DOT Proposes Speed Limiter Rule

Federal safety regulators are proposing that heavy-duty vehicles be equipped with speed-limiting devices set to a specific maximum speed. A notice of proposed rulemaking was issued jointly on Aug. 26 by the National Highway Traffic Safety Administration and the Federal Motor Carrier Safety Administration.

The NPRM comes after a decade-long push by trucking and safety advocates to put such a requirement in place for trucks and other commercial vehicles.

For its part, NHTSA is calling for establishing a new Federal Motor Vehicle Safety Standard. This FMVSS would require that each new “multipurpose” vehicle with a GVWR over 26,000 pounds be equipped with a speed limiting device.

The proposed standard would also require each vehicle, as manufactured and sold, to have its device set to a speed not greater than a specified speed and to be equipped with means of reading the vehicle’s current speed setting and the two previous speed settings (including the time and date the settings were changed) through its onboard diagnostic connection.

FMCSA is proposing a complementary Federal Motor Carrier Safety Regulation that would require each commercial motor vehicle with a GVWR of more than 26,000 pounds be equipped with a speed limiting device meeting the requirements of the proposed FMVSS applicable to the vehicle at the time of manufacture, including the requirement that the device be set to a speed not greater than a specified speed.

In addition, carriers operating such vehicles in interstate commerce would be required to maintain the speed limiting devices for the service life of the vehicle.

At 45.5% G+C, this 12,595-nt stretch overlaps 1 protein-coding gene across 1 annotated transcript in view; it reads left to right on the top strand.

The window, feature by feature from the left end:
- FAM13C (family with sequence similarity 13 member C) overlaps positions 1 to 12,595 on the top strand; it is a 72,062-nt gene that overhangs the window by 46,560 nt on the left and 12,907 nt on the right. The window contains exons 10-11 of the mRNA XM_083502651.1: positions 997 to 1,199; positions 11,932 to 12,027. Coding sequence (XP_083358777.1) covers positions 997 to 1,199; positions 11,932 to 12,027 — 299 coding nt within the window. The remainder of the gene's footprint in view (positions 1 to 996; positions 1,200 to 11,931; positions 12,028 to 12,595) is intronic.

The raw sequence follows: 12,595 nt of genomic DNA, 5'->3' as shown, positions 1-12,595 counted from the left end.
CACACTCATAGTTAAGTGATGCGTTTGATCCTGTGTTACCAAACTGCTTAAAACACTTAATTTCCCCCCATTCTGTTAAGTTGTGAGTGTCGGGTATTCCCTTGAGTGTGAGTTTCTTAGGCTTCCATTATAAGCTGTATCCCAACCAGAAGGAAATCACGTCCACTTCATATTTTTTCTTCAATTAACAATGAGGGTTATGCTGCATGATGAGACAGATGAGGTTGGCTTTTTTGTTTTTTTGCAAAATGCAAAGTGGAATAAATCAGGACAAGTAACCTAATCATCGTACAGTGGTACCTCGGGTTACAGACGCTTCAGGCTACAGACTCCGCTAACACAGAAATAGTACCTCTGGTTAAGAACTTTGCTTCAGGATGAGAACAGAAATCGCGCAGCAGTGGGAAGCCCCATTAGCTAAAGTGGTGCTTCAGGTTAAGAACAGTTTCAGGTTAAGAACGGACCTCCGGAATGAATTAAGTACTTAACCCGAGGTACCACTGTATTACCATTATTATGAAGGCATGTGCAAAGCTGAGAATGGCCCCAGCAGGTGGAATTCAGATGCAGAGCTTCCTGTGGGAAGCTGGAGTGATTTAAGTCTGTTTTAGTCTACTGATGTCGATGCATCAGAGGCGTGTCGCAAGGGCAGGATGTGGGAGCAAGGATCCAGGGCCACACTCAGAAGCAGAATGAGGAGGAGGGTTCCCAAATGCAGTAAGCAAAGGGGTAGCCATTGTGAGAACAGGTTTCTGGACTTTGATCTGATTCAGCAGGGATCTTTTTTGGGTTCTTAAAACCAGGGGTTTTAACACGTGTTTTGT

However, no speed limit has been proposed yet for the proposed limiters. The Department of Transportation said only that the proposal “discusses the benefits of setting the maximum speed at 60, 65, and 68 miles per hour, but the agencies will consider other speeds based on public input.”

“This is basic physics,” said NHTSA Administrator Mark Rosekind.  “Even small increases in speed have large effects on the force of impact.  Setting the speed limit on heavy vehicles makes sense for safety and the environment.”

According to DOT, the two agencies’ review of the available data indicates that limiting the speed of heavy vehicles would reduce the severity of crashes involving these vehicles and reduce the resulting fatalities and injuries.

“We expect that, as a result of this joint rulemaking, virtually all of these vehicles would be limited to that speed,” stated DOT in its notice, which is to be published in the Federal Register. DOT said that implementing the proposal safety “could save lives and more than $1 billion in fuel costs each year.”

“There are significant safety benefits to this proposed rulemaking,” said Secretary of Transportation Anthony Foxx. “In addition to saving lives, the projected fuel and emissions savings make this proposal a win for safety, energy conservation, and our environment.”

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